(Adds the Citigroup Economic Surprise Index.)

BOSTON ( TheStreet) -- If you think U.S. stocks' 14% leap from the beginning of October will spill into next year, which industries might post the biggest gains?

More than six decades of stock market history reveals a pattern of certain sectors leading rebounds after economic slumps, such as the kind we've been mired in since the second half of this year.

S&P Capital IQ says such a resurgence is under way, even though stocks are slumping today. The research firm raised its 2012 price target for the S&P 500 Index to 1,400 from 1,360 (it's now at 1,255), "reflecting a continued improvement in U.S. economic data and the belief that this correction concluded with the S&P 500's early October low near 1,100."

Europe's debt crisis is showing signs of easing, and the consumer-led U.S. economy is getting stronger. A gauge of U.S. consumer confidence last week rose to a six-month high and online holiday sales surged 15% to almost $25 billion from last year. So-called Green Monday, today, is expected to be the heaviest online buying day of the year.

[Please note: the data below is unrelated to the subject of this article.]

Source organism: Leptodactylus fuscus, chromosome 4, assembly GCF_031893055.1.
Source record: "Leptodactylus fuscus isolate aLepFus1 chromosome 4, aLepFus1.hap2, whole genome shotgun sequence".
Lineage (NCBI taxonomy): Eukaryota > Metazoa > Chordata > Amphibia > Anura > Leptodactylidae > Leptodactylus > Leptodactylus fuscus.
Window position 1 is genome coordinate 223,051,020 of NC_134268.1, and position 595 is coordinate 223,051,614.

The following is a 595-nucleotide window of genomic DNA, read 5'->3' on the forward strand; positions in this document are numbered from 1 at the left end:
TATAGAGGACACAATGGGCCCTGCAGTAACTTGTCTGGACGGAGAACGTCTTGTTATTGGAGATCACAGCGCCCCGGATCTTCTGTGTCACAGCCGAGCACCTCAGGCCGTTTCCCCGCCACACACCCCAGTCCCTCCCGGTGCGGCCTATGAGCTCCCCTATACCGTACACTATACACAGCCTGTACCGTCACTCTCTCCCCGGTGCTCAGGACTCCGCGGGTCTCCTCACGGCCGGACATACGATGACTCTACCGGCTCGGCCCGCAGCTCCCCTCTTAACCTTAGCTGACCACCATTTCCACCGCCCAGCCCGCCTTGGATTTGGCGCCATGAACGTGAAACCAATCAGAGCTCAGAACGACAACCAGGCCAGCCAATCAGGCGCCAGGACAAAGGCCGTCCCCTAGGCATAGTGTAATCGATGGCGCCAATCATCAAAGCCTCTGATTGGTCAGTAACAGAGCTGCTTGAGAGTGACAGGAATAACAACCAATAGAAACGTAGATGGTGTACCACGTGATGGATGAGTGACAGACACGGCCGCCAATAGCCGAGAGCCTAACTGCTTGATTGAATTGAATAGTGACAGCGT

The Citigroup Economic Surprise Index, a measure of whether economic data is better or worse than economists' forecasts, rose to a nine-month high Dec. 2 after an unexpected drop in the unemployment rate.

"The worst may actually be over," said Sam Stovall, S&P Capital IQ's chief equity strategist.

Still, Europe is creating volatility in the U.S. as its leaders can't agree on measures to relieve the sovereign debt meltdown. Moody's Investors Service is reviewing the ratings of European Union countries, which dragged down stocks in Europe and the U.S. today.

Stovall's research says four industries tend to lead the market after bear markets, defined as a 20% drop over at least two months, or "baby bear" markets, those that are just short of the "bear" criteria. They are consumer discretionary stocks, which outperformed the broader market 100% of the time, with an average gain of 29.5% within six months of the market bottom; followed by information technology, 80% of the time, with an average increase of 30%; industrials, 80% of the time, with a 26% advance; and materials, 80% of the time, with a 24.8% gain.

The following are eight S&P five-star "strong buy" rated stocks -- the best -- two from each of the best-performing rebound sectors, with the highest price-appreciation potential over the next 12 months:

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